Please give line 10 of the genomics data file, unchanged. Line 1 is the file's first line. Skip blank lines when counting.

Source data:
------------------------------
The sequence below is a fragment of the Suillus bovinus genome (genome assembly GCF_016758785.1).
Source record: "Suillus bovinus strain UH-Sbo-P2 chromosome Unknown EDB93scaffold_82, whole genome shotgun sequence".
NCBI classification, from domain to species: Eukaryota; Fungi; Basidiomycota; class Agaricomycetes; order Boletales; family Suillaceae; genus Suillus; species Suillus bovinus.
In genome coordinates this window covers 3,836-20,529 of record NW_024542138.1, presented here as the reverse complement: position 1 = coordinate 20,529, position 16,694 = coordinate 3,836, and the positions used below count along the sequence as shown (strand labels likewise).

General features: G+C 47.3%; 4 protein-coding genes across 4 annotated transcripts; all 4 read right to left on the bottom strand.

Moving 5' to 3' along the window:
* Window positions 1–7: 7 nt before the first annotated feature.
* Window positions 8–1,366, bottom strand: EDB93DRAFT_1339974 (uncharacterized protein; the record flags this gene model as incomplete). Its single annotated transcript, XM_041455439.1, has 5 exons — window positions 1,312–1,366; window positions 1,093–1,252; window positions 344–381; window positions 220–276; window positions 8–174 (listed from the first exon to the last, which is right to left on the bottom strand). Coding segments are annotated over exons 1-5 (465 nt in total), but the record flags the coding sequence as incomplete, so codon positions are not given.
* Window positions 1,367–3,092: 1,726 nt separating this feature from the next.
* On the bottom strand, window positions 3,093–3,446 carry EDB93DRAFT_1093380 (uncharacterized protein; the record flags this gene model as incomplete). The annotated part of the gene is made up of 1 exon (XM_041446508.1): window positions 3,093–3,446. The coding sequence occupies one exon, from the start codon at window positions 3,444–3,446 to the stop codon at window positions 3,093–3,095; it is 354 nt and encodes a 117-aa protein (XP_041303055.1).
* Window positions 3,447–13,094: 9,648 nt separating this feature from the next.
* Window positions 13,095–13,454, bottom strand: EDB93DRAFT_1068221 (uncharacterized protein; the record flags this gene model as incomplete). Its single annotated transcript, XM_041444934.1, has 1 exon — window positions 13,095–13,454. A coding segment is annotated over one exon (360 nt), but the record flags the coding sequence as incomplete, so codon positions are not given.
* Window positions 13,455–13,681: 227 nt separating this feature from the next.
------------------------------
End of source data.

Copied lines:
* On the bottom strand, window positions 3,093–3,446 carry EDB93DRAFT_1093380 (uncharacterized protein; the record flags this gene model as incomplete). The annotated part of the gene is made up of 1 exon (XM_041446508.1): window positions 3,093–3,446. The coding sequence occupies one exon, from the start codon at window positions 3,444–3,446 to the stop codon at window positions 3,093–3,095; it is 354 nt and encodes a 117-aa protein (XP_041303055.1).